NB Liquor hopes growler pilot will spur craft beer growth
Customers can fill 1.89-litre jugs with craft beer from small and big breweries at 3 stores until March
One month after NB Liquor became the first alcohol corporation in Canada to offer beer in growlers, more than 5,600 litres have been sold.
But it's not all from small craft breweries in New Brunswick.
Craft beer from Moosehead, Molson and Labatt are also among the offerings at the three NB Liquor stores involved in the pilot project, said spokesperson Marcelle Saulnier.
The Fredericton store on Prospect Street is carrying Picaroons, Labatt-InBev and a so-called wildcard.
The Dieppe store on Regis Street has Pumphouse, Molson and a wildcard.
And the Rothesay store on Campbell Drive has Moosehead and two wildcards, Saulnier said.
The $10 varieties have proven the most popular to date, representing the bulk of sales at nearly 3,800 litres, followed by the $12 products, with 1,368 litres sold, and $15 products at 501 litres.
The stores have also sold about 1,200 growler bottles at $10 each, and have started allowing customers to bring their own 1.89-litre beer jugs, provided the NB Liquor cap fits the bottles, said Saulnier.
On Thursday, the first 100 customers at the three stores will receive a free empty growler jug.
Under the pilot, which is slated to run until March 2015, staff are available to fill growlers full-time Thursdays and Fridays, between 4 p.m. and 8:30 p.m., and Saturdays from noon until 8:30 p.m.
“We are proud to be the first to offer this increasingly popular format to our customers,” NB Liquor president and CEO Brian Harriman said in a statement.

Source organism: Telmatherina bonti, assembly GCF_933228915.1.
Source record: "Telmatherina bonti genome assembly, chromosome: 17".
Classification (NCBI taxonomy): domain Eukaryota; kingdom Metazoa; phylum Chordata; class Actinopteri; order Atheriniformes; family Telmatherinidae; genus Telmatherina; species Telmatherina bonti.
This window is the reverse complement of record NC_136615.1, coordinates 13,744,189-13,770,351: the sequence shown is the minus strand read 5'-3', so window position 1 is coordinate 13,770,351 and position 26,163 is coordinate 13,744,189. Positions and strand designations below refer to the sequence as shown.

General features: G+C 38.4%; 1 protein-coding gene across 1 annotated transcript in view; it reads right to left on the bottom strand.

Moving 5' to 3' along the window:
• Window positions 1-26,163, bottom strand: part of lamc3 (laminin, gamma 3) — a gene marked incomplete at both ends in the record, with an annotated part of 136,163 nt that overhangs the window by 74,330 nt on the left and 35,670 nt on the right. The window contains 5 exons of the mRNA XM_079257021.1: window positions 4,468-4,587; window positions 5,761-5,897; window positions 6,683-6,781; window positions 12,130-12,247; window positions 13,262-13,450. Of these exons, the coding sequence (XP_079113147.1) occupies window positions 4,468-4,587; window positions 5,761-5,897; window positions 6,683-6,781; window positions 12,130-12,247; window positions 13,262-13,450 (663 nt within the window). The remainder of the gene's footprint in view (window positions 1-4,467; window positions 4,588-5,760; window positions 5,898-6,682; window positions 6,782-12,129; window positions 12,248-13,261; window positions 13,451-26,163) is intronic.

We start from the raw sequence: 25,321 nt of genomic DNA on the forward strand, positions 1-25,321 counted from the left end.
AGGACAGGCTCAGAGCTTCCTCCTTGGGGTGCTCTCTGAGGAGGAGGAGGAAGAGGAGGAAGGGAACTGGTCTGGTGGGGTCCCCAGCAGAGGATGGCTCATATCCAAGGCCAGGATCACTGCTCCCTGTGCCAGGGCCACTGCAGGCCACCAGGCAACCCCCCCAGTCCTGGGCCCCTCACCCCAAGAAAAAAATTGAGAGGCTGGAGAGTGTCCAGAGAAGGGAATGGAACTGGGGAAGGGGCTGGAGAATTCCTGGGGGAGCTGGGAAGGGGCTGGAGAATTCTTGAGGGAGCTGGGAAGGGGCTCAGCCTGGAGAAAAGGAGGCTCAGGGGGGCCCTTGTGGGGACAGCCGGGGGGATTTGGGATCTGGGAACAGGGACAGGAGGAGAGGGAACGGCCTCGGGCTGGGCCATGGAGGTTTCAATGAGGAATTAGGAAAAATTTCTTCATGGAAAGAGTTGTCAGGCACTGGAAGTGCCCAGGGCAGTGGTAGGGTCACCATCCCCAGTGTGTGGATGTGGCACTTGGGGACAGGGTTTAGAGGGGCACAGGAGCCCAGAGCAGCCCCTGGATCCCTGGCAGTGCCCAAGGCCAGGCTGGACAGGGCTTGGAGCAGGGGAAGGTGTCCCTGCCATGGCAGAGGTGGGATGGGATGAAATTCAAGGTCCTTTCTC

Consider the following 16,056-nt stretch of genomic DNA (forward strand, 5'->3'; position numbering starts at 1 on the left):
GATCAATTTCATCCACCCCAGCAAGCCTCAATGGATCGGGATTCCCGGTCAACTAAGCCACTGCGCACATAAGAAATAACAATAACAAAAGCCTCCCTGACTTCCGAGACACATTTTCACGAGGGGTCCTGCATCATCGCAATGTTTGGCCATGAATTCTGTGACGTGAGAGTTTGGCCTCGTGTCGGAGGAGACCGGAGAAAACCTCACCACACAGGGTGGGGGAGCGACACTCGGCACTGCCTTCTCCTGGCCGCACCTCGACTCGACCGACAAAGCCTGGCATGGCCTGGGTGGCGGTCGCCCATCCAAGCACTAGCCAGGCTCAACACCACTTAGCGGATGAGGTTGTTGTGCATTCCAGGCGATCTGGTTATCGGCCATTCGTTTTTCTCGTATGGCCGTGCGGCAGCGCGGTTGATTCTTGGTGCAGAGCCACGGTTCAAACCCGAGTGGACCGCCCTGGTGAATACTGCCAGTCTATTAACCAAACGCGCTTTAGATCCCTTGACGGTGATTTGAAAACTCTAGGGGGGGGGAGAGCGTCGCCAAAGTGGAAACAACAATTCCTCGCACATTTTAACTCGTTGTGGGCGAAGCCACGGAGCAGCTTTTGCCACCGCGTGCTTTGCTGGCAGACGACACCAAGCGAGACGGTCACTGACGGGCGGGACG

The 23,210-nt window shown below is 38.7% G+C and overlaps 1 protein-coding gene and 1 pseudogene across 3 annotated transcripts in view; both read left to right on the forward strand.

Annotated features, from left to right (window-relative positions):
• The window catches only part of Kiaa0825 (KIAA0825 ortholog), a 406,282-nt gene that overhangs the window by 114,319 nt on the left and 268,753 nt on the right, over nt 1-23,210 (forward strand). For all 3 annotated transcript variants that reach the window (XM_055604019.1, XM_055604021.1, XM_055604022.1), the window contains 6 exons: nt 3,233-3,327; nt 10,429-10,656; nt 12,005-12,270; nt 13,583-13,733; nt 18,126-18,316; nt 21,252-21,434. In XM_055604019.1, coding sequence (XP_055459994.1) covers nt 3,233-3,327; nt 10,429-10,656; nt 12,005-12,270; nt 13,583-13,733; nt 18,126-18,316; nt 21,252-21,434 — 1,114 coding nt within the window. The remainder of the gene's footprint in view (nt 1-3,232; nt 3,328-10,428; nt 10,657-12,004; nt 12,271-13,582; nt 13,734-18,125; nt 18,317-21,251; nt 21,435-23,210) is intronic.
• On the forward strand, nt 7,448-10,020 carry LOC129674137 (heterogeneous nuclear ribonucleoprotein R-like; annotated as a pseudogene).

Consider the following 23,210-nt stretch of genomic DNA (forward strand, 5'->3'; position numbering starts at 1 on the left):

By offering this format and variety, we hope to see further growth and innovation to the category.- Brian Harriman, NB Liquor president and CEO
“The craft beer category has been continuously expanding over the past few years, in both selection and sales,” he said. “By offering this format and variety, we hope to see further growth and innovation to the category.”
The program was announced in July, after craft breweries voiced concerns over a new NB Liquor policy requiring new craft breweries to sell 10,000 litres of beer through the Crown corporation before selling beer at their breweries.
But Sean Dunbar, the owner of Picaroons Traditional Ales in Fredericton, has pointed out that many smaller craft breweries don't make enough to participate in the pilot.
Mitch Biggar, the owner of Railcar Brewing in Florenceville-Bristol, has said his company is among them.
NB Liquor officials have said the smaller craft breweries should not be discouraged.
The pilot will be re-evaluated in March.
NB Liquor officials have previously said if it proves successful, it could become permanent and be expanded from three stores to up to 15 locations.